I finally put my vulture bag patterns on Patternfish after Barb Holman sent me the wonderful wake-up call below.
- Juvenile turkey vulture that Barb rehabilitated – isn’t he cute?
I admire them from afar, but Barb helps all sorts of raptors and knows a lot about them. The following may be more than you want to know, but I found it very interesting. Describing the photos, she said “Anyway, here is the only juvenile turkey vulture I ever rehabbed. I’ve rehabbed several rascally adults but this little guy came to us almost right out of the egg. I wish I had photographed him then because when they’re hatched all white soft fluff with that beautiful black head, and they’re rather nice to get along with. These photos show his black feathers coming in and his black head. Their heads turn red with sexual maturity.”
“I’m sure you already know these things but just in case … They keep cool by urinating on their feet. Early in the morning, they’ll gather in groups high up in the trees and turn their backs to the rising sun to warm up. They’re easy to recognize in flight by the dihedral (V) angle of their wings and silvery grey underside of their flight feathers. Most birds have no sense of smell which is why you can put a chick back into their nest without the parent noticing. Vultures hunt mainly by smell and can detect carrion far away.”
“They actually have very delicate systems and regurgitate their food at the slightest upset. Luckily, they’re not picky and will simply re-eat it. Disgusting to most people but, like all of nature, they serve the very important role of cleaning up.”
“As adults, they can be very dangerous to handle. I once read of a rehabber being killed when he held an adult vulture too close to his face and the bird reached up and bit his neck, opening his carotid artery. I was very accustomed to handling large birds of prey and trained several as education birds. My own bird, Luna, was a great horned owl I trained from nestling age.”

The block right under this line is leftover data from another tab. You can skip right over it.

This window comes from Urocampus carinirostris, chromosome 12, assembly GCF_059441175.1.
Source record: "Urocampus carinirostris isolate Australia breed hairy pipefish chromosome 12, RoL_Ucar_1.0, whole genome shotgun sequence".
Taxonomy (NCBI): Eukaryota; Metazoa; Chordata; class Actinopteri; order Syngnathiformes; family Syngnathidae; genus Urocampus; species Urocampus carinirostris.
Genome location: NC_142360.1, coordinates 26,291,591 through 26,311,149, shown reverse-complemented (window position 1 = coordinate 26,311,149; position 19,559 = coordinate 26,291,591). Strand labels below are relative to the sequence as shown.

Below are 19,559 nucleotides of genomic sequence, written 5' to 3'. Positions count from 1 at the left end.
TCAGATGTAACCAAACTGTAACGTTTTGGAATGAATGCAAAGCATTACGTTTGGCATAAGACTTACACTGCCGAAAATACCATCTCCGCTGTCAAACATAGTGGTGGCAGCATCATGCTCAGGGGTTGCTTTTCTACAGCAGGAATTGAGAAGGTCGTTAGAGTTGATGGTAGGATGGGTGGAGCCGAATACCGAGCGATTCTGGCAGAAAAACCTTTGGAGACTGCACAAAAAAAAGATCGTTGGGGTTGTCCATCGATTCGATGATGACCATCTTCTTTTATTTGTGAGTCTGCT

“I caught and handled adult vultures fairly often as well. They’re huge by comparison to all but eagles and condors and very strong. The big difference in safety while handling them is that other raptors use their talons as their main defense while the vulture’s feet and talons are relatively weak. Its that beak that you must be very aware of.”
“We have many eagles where I live now and yesterday, moved roadkill off the road so the feeding eagle wouldn’t be hit while enjoying his lunch. Beautiful birds and try as I might, didn’t get a good photo. Also have vultures here … We’re at the top of a hill on a peninsula overlooking the Lake of the Ozarks and I love watching them circle, higher and higher in order to make it over our roof. We have often found as many as ten of them sitting on our deck rail discussing whatever it is that vultures discuss.”
“Being on the lake, the eagles come every year and a few winter over. We even have a nest not far away and have watched the youngsters fledge. A couple of years ago, we were down the hill on the bank of the lake. It was very cold and quiet and suddenly, almost in front of us, a gull swooped low and dropped a big fish. Right behind him, a huge eagle landed on the ice and took the fish. Behind her came a smaller male and a juvenile. They made no move to take the fish she had stolen from the gull and the gull just kept going. I’m assuming their sexes because, with raptors, the sexes usually look alike (no sexual dimorphism as with most other birds) and the female is half again larger than the male. An exception to this rule is the American kestrel. Its our smallest true falcon, the sexes are marked differently but about the same size.”
She sent the pictures because of my old blog post about the Carrion Bag.
- Tapestry Crochet Vulture Purse and Felted Carrion Bag
You might already have these patterns because the Vulture Purse used to be available online, but was taken down when The Inside Loop went out of business. The instructions for the Carrion Bag are included in The Anticraft Book. Fortunately, I was able to keep the copyrights, which means that I can distribute these patterns myself. So the Vulture Purse for Right Handers and Vulture Purse for Left Handers and the felted Carrion Bag for Right Handers and Carrion Bag for Left Handers are now for sale – just in time for Halloween!